According to the Pew Research Center, which used data from the previous census as well as the 2008-2010 American Community Survey, which surveys 3 million households annually, Asians and Hispanics continued to be the most likely to marry someone of a difference race, but the biggest increase in interracial marriages occurred among African Americans. Blacks who married outside their race increased from 15.5 percent in 2008 to 17.1 percent in 2010, which the Associated Press says is “due in part to a rising black middle class that has more interaction with other races.”
Other findings included:
- Black men were more than twice as likely as black women to marry someone outside their race: 24 percent vs. 9 percent. For Asians, the reverse was true: 17 percent of Asian men married someone of a different race compared to 36 percent of Asian women.
- White-Asian couples who married had the highest median income, nearly $71,000, followed by Asian-Asian ($62,000), white-white ($60,000), white-Hispanic ($57,900), white-black ($53,187), black-black ($47,700) and Hispanic-Hispanic (nearly $36,000).
- The top three states for white-black married couples are Virginia, North Carolina and Kansas, all with rates of about 3 percent.
Public acceptance of interracial marriage is improving as well, although perhaps not as much as it should be. About 83 percent of Americans say it is “all right for blacks and whites to date each other,” which is a big jump from the 48 percent who said so in 1987. About 63 percent of those surveyed also say it “would be fine” if a family member were to marry outside their own race.
In addition to changing attitudes about interracial marriage, researchers point out that the influx in Asian and Hispanic immigrants has also increased the dating pool. But now that there are substantial numbers of immigrants in the US, members of these racial groups may be able to find a partner of the same ethnic makeup up going forward, which could slow interracial marriage rates.
Divorce, which is high across the board, was found to be more likely among interracial couples. The Pew researchers cited a study conducted a decade ago which found that mixed-race couples had a 41 percent chance of separation or divorce, compared to 31 percent for those who married within their race. A different analysis found divorce rates among mixed-race couples was more dependent on the specific race combination, with white women who married outside their race being more likely to divorce. Mixed marriages involving blacks and whites were also considered the least stable, followed by Hispanic-white couples.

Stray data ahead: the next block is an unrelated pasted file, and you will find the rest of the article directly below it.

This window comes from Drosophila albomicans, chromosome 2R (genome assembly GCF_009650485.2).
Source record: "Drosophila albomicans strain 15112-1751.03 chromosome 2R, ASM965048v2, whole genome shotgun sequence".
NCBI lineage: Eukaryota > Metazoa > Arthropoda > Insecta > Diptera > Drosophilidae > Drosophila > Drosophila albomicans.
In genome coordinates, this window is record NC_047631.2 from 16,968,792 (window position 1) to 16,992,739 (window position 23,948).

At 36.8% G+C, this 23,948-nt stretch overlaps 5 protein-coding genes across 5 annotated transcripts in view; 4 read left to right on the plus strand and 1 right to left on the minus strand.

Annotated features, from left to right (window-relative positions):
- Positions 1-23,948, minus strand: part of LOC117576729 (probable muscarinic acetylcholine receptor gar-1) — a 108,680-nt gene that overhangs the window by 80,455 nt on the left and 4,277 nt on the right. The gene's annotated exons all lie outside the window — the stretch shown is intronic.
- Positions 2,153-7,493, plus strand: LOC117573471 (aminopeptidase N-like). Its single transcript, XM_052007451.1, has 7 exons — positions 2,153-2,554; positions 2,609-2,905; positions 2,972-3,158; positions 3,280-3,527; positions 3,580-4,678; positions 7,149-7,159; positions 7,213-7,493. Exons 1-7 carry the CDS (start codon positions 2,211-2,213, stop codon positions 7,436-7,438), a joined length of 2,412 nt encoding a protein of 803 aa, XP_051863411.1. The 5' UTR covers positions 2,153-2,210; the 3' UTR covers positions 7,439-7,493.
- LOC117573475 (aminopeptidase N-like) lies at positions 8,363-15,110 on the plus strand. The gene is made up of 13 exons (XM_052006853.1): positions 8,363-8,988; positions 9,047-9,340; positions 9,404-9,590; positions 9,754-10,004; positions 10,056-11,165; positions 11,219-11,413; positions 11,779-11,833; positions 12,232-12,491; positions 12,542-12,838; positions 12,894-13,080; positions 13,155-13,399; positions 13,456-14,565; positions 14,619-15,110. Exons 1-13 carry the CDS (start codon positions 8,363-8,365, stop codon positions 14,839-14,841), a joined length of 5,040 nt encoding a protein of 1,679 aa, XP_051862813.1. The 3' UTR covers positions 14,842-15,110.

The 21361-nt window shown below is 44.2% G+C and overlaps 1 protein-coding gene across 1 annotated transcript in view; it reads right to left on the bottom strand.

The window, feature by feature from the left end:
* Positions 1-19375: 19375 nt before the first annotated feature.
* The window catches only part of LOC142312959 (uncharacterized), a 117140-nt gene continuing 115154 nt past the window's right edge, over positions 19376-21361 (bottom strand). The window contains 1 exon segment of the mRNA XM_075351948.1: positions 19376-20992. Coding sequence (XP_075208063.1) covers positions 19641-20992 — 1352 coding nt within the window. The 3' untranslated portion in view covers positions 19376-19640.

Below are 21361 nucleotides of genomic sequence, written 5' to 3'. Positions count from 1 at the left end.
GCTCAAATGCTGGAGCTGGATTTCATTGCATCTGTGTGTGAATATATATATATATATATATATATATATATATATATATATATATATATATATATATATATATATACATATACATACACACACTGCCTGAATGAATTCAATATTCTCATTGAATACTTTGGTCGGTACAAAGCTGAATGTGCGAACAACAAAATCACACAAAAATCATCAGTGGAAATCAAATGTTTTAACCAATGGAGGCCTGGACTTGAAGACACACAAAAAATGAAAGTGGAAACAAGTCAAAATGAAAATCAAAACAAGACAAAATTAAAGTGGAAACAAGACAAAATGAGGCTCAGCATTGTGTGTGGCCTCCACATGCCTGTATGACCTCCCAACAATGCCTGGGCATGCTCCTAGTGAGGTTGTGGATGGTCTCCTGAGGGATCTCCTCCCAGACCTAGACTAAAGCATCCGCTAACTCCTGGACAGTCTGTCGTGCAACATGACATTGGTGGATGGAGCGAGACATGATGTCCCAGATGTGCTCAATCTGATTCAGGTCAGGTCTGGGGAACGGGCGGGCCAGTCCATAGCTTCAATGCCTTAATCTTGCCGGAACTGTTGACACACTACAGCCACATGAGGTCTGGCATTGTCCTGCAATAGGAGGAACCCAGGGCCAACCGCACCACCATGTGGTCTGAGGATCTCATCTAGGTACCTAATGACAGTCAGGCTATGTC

Overall, Paul Taylor, director of Pew’s Social & Demographic Trends project, sees this data as a positive sign of racial tolerance in America.
“In the past century, intermarriage has evolved from being illegal, to be a taboo and then to be merely unusual. And with each passing year, it becomes less unusual. That says a lot about the state of race relations. Behaviors have changed and attitudes have changed.”
Do you agree that the rise in interracial marriages is a sign of improved race relations?
Brande Victorian is a blogger and culture writer in New York City. Follower her on Twitter at @be_vic.
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At least somebody gets it. A new poll by CBS and the New York Times shows that a decent portion of Americans think the government should focus more on minority issues. Specifically, 39% say the government isn’t paying enough attention to problems concerning people of color, while 35% think the right amount attention is being paid; another 16% say the government is already paying too much attention to minority issues.
White and black Americans see things drastically differently. One in five white Americans think the government is paying too much attention to minority issues, while another 31% think it’s not paying enough. Black people overwhelmingly say the federal government isn’t paying enough attention, 77%, and 17% say the government is paying the right amount.
There’s also a difference among political parties. Democrats mostly think the government isn’t paying enough attention to the needs of minorities, 55%, but most Republicans think either the right amount of attention is being paid, 43%, or too much 29%. That’s not surprising for a party that values limited government involvement.